In Acrobat X Essential Training, author Anne-Marie Concepción demonstrates how to create, modify, review, and share PDFs in Adobe Acrobat X Standard or Pro. Starting with a tour of the new panels-based interface, the course covers the basics of the software, such as creating and customizing PDFs, searching, editing text and graphics, and extracting PDF content to use in other programs. Also included are tutorials on creating forms, inserting interactivity and rich media, using the prepress tools, combining PDFs with other types of files to create customized portfolios, and ensuring document security. Exercise files accompany the course.

Topics include:
  • Creating PDFs from web pages, Office files, and Creative Suite files
  • Signing PDFs with a digital signature
  • Creating interactive forms
  • Annotating PDFs with comments
  • Collaborating with others using PDF reviews
  • Making scanned documents searchable with OCR
  • Preparing documents for print with print production tools
  • Automating routine tasks with Actions
  • Securing PDFs with encryption and password-protection
  • Removing sensitive content with the Redaction feature
  • Sharing PDFs
  • Using the new features in Reader X and
Anne-Marie Concepción

Opening and navigating PDFs in Reader

So, welcome to Adobe Reader X, and I actually think that I've never seen a video tutorial on how to use Reader. But I thought, why not have a few of these in this title, because not everybody knows how to use Reader. And especially now that Acrobat X Reader has been made more powerful, I think it's going to be more quickly adopted, especially by people who've never used Reader before, like a lot of Microsoft Office workers. So what we're looking at here is, I've loaded up Reader, and I've opened up a PDF that's in the exercise file.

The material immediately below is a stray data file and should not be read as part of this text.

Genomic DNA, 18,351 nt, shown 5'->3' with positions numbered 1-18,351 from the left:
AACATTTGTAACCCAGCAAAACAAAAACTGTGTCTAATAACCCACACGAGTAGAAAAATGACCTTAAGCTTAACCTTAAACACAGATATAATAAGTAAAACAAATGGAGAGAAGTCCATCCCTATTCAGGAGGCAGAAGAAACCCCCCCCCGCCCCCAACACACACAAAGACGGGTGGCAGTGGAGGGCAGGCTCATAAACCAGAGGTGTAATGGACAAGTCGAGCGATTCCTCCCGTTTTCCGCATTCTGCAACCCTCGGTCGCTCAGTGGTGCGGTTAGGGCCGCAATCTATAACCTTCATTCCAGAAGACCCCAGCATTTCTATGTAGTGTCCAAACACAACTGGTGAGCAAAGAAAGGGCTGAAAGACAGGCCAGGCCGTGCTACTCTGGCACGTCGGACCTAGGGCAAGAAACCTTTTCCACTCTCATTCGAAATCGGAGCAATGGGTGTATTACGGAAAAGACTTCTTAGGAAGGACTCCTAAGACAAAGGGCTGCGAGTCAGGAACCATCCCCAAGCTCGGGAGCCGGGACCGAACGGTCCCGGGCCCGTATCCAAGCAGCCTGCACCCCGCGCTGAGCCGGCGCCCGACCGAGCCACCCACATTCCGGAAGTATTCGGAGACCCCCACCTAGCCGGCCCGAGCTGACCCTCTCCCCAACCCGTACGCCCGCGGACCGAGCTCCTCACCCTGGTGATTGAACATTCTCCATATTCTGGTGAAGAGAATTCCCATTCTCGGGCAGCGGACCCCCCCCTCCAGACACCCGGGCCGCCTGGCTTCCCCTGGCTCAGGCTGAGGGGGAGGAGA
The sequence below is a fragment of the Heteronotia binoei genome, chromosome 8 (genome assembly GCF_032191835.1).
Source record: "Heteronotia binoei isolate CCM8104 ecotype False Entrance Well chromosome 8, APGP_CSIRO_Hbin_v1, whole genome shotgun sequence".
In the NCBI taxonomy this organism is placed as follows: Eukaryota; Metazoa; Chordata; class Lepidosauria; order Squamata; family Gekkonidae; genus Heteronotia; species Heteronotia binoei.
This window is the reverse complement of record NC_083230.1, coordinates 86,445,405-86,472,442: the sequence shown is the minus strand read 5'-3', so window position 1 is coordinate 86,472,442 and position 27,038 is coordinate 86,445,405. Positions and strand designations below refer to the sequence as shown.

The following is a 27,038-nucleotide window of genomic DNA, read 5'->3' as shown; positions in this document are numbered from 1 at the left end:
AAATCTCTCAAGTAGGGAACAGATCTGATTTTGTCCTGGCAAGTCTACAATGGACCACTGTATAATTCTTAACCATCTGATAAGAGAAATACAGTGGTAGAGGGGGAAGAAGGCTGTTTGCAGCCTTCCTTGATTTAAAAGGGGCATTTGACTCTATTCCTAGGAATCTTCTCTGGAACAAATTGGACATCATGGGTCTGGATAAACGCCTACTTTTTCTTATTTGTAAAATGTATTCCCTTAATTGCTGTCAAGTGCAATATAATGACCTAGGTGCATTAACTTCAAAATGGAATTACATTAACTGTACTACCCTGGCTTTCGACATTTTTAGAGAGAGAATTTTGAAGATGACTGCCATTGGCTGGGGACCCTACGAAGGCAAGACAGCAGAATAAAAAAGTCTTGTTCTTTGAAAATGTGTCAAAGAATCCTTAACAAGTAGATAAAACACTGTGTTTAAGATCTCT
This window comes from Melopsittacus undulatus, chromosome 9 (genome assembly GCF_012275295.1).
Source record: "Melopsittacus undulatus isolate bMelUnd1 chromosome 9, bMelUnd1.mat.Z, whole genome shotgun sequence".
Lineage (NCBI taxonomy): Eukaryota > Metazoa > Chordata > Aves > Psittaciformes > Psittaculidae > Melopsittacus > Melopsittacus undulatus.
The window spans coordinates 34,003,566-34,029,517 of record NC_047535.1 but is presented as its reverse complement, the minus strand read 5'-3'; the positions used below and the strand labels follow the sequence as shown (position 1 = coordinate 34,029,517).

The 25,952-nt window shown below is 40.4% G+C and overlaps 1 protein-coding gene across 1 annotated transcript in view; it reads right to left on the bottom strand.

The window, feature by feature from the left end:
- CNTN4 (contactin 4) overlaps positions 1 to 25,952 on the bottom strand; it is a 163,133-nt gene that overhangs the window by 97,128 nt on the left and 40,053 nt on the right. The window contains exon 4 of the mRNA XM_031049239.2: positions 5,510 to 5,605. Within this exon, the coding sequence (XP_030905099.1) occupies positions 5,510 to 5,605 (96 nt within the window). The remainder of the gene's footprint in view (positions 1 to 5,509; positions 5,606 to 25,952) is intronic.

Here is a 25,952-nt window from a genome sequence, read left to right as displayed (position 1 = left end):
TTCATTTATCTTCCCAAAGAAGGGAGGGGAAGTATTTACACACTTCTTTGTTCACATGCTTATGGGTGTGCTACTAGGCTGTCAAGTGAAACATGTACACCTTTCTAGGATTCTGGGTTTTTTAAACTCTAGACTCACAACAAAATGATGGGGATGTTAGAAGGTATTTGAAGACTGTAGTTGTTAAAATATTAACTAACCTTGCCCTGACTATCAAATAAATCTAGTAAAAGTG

It's basically an employee manual. Now, I think the very first thing that strikes me is that, man, this document is huge. So, I think what you need to learn in this video is how to comfortably change the view scale and navigate and read the thing. We have a toolbar going across the top, and there is one tool that you're going to use a lot, and that is this one right here: Fit one full page to the window. So, if you just click that, now you can see exactly how big the page is, because sometimes you open up a PDF, and the default behavior is to completely fill the window as much as it possibly can.

Maybe you're looking at a business card, and then it's going to be huge. So, if you say fit it to the window, you can get some sort of clue about how large it is. As with just about every other program, to see additional pages, you use the scrollbar. So, as you notice, as I'm dragging the scrollbar, I'm seeing a little page preview appear. If I want to quickly jump to the page with the picture of the Christmas tree on it, I could use that as a little preview as I'm dragging. The reason that we're seeing the page preview is because of the way that the page view is set up.